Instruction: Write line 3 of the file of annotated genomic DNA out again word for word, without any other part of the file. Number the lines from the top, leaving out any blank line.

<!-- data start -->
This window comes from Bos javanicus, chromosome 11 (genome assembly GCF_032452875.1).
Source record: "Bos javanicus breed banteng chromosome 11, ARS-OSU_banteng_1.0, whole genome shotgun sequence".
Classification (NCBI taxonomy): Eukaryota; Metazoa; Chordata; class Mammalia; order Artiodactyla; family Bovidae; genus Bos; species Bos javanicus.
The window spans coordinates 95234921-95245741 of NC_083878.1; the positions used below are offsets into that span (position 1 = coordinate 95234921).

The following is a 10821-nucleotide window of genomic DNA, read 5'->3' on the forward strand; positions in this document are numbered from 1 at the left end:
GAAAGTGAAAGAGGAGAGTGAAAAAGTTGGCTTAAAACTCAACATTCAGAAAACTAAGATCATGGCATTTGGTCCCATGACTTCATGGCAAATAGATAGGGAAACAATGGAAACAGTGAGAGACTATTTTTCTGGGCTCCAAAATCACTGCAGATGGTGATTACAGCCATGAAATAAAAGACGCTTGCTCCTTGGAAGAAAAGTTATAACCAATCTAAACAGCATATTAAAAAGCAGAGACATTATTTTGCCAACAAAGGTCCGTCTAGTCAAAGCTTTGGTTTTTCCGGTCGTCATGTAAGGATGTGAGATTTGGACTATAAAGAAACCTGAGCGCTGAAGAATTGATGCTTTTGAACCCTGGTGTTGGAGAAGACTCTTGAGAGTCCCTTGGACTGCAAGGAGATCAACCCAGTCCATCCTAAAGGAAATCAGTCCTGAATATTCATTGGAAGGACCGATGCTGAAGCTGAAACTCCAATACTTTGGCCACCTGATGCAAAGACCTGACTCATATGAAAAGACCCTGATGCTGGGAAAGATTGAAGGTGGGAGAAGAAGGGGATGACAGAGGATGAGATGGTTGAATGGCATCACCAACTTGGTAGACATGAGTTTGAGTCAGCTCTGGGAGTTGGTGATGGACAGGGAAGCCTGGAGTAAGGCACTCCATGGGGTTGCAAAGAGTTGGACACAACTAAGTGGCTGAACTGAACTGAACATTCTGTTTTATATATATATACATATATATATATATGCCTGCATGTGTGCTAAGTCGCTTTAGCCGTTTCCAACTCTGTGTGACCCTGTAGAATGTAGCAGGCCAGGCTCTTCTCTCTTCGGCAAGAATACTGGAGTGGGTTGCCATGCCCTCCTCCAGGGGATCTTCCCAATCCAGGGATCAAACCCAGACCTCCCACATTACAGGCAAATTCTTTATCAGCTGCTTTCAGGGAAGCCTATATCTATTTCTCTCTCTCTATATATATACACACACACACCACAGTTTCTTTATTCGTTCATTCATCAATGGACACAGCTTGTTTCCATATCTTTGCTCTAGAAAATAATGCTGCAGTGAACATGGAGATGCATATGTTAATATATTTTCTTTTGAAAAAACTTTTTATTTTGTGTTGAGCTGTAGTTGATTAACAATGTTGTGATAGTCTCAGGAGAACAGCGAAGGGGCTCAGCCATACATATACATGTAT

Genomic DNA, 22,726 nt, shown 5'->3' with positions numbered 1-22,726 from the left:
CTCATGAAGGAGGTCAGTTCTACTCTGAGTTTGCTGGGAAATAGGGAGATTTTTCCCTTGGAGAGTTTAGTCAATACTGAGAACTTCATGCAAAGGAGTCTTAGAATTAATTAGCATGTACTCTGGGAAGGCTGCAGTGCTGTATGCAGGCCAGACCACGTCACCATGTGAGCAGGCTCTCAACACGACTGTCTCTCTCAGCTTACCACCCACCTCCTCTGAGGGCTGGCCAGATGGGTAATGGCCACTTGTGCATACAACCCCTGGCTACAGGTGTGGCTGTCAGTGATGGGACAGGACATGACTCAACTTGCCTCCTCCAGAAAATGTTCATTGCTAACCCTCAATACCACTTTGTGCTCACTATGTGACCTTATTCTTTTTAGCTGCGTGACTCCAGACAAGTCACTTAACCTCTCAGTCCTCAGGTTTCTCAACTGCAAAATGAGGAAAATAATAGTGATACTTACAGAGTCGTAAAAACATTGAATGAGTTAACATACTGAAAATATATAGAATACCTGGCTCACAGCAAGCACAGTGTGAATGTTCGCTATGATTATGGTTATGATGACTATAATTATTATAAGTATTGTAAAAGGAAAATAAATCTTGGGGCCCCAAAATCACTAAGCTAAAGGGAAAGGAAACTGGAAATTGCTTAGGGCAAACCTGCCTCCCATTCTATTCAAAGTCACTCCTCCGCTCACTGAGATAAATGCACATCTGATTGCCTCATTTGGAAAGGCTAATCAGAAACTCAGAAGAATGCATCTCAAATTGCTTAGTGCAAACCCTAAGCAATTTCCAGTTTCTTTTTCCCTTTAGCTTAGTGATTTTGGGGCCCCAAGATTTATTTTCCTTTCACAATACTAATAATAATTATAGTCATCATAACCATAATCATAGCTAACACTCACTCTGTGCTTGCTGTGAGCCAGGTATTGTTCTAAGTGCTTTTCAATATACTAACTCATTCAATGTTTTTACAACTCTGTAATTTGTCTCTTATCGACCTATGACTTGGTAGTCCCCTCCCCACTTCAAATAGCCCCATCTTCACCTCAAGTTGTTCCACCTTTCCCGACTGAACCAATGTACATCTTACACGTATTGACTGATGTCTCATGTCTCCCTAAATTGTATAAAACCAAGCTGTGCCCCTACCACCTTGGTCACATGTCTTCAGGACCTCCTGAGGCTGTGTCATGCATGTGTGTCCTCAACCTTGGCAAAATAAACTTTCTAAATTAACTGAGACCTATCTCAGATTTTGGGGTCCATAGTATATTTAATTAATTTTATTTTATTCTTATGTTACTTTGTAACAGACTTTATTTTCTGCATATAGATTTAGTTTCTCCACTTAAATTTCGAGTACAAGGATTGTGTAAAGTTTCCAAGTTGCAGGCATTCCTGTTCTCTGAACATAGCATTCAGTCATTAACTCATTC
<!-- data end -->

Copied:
Classification (NCBI taxonomy): Eukaryota; Metazoa; Chordata; class Mammalia; order Artiodactyla; family Bovidae; genus Bos; species Bos javanicus.